I haven’t worked with OpenGL in a long time. The last time I wrote anything using OpenGL was in college when I took a class on it. Well, I recently bought the OpenGL SuperBible, and from reading the first bit of it, it sounds like some interesting stuff has developed. There’s now this OpenGL shading language? I don’t remember anything about that, at least. There’s also a trimmed down version of OpenGL for mobile devices too, and that’s really cool.

Anyways, I remember in the class I never ended up with an OpenGL app that would allow for proper mouse rotation of a 3d object. Mouse interaction was never really assigned in that class, and I remember spending a lot of my time trying to figure out the math the teacher was having us do instead.

So I thought now that I’m jumping back into OpenGL related stuff, my first project should be revisiting that very simple, yet often overlooked bit of code that handles mouse interaction. I reviewed some of the code I had written in the class, and it had the basic idea right, but not enough thought put into it.

So I started fresh. I’ve learned some interesting things:

If you rotate the camera about your scene, then you won’t be able to spin a translated object in place (what you get is a big swing around the object, rather than watching the object spin). So it seems one wants to rotate the the whole scene before drawing it. This is, of course, to mimic what is seen in 3ds Max.

This is probably the easiest part of the math involved. Since translation from this projects point of view is moving about the screen plane, then we only have to move in two dimensions (The third dimension is zoom). All that needs be done is move our eyeball AND the point we’re looking at in parallel.

This one is a bit tricky. The effect we want is to move our eye closer to the point we’re looking at. This point is not necessarily the object. Imagine you have an eye location E and a focus point F. Moving our eye towards F involves a little bit of vector math. If we create a vector from E to F, we are half way there. To do that, subtract F from E in each dimension:

Vx = Fx – Ex;
Vy = Fy – Ey;
Vz = Fz – Ez;

Now we simple move our Eye point along this vector. Multiple the vector by some scaling factor and add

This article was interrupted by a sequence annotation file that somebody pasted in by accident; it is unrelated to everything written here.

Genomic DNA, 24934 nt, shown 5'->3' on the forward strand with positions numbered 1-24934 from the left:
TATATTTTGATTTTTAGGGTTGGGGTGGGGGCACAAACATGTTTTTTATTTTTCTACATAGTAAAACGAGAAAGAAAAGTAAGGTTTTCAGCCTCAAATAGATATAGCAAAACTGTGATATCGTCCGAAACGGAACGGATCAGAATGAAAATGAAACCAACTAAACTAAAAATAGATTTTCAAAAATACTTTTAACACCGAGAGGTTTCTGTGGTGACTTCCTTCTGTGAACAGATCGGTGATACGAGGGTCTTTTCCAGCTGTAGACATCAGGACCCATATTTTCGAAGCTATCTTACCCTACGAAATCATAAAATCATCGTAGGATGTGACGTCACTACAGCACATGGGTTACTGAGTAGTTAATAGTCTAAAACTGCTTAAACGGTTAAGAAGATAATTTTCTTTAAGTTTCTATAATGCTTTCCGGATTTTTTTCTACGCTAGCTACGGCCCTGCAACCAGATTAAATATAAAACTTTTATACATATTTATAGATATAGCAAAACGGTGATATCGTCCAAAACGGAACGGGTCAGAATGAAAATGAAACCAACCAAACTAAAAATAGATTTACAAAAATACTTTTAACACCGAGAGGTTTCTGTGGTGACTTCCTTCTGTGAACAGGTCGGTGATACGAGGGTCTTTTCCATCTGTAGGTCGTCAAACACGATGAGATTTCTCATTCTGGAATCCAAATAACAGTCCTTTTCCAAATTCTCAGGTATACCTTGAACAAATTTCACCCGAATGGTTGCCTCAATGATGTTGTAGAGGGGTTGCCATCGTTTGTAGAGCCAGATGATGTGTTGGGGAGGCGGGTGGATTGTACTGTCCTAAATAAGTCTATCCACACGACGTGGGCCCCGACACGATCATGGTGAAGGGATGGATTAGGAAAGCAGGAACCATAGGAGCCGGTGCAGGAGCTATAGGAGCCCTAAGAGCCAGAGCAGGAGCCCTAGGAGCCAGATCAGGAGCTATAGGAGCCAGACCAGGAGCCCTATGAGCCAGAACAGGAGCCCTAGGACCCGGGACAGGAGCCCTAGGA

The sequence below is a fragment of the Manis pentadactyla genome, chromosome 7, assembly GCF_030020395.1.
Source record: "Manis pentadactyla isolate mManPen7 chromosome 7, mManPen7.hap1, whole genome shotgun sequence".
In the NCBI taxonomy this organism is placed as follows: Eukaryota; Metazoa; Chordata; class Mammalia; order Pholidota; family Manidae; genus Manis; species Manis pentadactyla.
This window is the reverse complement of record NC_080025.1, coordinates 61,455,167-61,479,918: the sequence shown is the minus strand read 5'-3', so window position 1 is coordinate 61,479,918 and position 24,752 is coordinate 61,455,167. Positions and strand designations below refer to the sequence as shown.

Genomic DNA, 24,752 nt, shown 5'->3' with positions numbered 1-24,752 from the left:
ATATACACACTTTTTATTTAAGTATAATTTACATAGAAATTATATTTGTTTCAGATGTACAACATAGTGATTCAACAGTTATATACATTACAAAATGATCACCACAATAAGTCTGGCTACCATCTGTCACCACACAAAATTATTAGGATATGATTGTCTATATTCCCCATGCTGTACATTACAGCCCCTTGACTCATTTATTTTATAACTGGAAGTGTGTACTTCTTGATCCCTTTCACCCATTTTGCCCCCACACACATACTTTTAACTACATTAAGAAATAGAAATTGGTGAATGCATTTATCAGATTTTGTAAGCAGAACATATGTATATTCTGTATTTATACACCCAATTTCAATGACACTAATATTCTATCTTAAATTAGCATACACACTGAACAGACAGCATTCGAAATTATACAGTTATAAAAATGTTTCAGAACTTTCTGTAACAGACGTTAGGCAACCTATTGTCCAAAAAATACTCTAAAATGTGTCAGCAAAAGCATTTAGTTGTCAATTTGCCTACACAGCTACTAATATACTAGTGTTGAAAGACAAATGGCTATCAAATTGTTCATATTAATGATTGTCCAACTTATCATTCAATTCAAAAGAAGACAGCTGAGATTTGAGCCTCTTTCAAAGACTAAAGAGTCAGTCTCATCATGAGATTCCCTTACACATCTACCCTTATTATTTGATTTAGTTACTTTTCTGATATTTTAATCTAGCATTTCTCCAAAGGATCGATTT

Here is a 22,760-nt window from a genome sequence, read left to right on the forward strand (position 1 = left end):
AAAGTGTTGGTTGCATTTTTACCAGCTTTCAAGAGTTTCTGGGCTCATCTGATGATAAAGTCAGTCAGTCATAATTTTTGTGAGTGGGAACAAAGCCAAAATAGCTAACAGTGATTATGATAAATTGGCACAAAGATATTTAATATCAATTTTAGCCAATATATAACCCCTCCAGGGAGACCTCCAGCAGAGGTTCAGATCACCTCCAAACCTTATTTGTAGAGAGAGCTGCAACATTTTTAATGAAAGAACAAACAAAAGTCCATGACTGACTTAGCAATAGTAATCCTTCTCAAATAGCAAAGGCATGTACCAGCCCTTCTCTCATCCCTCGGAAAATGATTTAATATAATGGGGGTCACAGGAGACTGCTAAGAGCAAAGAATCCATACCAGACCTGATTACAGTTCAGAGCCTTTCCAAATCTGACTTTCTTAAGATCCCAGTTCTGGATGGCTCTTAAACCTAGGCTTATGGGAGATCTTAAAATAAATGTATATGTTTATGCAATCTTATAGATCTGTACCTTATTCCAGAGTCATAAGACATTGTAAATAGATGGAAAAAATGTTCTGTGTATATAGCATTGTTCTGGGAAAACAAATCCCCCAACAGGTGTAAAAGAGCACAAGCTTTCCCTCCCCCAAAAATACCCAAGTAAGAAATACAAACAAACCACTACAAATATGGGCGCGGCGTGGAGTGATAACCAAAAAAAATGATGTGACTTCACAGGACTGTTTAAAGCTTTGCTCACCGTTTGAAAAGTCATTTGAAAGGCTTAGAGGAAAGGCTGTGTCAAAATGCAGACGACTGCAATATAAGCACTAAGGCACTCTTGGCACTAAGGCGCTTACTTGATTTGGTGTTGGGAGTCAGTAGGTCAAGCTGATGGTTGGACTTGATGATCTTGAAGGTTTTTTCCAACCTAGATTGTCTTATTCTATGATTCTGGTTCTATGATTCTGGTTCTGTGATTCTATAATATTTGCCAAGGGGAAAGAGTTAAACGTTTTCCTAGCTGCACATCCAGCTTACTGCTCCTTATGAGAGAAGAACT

newEye = E + V*scale;


newEyex = Ex + Vx*scale;
newEyey = Ey + Vy*scale;
newEyez = Ez + Vz*scale;

When you think about the math, it makes sense. When you look at the math, it’s easy to get confused.

At any rate, here’s my program. I’ve tried to put it together so you don’t need to modify your paths to get it to build (the glut library is included).

My First 3ds Max

Thursday, April 3rd, 2008

Well, I’ve been focusing most of my book reading energy on my Essential Mathematics for Games and Interactive Applications book, but this week I decided to take a bit of time to play with 3ds Max a bit. I went through the Quick Start at the beginning of the 3ds Max 2008 Bible and here’s what I’ve learned so far:

1. 3ds max is a power tool for graphics.
2. There is a TON of functionality in 3ds Max.
3. The 3ds Max developers have made a custom UI so they can fit all the functionality in. For example, scroll bars are about 4 pixels wide.
4. Even with all the functionality, 3ds Max is actually pretty easy to use (so far).

The Quick start has you create a Greek structure with some columns and stairs. You then animate a camera along a line, and render a video. My camera skills need a lot of work, so I won’t post the video I created. But here are a couple renderings of the structure itself to give you an idea.

One with Glass columns (what the book recommends):

And one with some more normal looking columns:

and holy cow. I just closed 3ds Max, and instead of saying “Yes, I’d like to save”, I clicked the no button on accident :(. Oh well, if I need to make that temple again later, I’ll probably know way more and be able to make it even better.

XNA – How to Disable Bitmap Magnification Blending (Blur)

Monday, March 3rd, 2008

In working on my code for Conway’s Game of Life, I ran into a problem with the default bitmap scaling behavior in XNA. I’m generating a bitmap that I scale to the size of the window. When this bitmap is displayed, it is shown as a blurry mess:

Removing that doggone blending is actually quite simple. You have to modify your spriteBatch.begin() call, and modify the graphics device settings immediately after, like so:


SpriteSortMode.Immediate, SaveStateMode.None);

graphics.GraphicsDevice.SamplerStates[0].MagFilter = TextureFilter.None;

The key in the spriteBatch.Begin() call is the SpriteSortMode. Setting this value to immediate causes any changes to the graphics device to be applied immediately. And we want to make a change, as you can see in the next line of code. I’m changing the magnification filter to TextureFilter.None because I don’t want it to blue anything. After this, you draw and scale your sprites like normal. The result looks like this:

ahh… much better!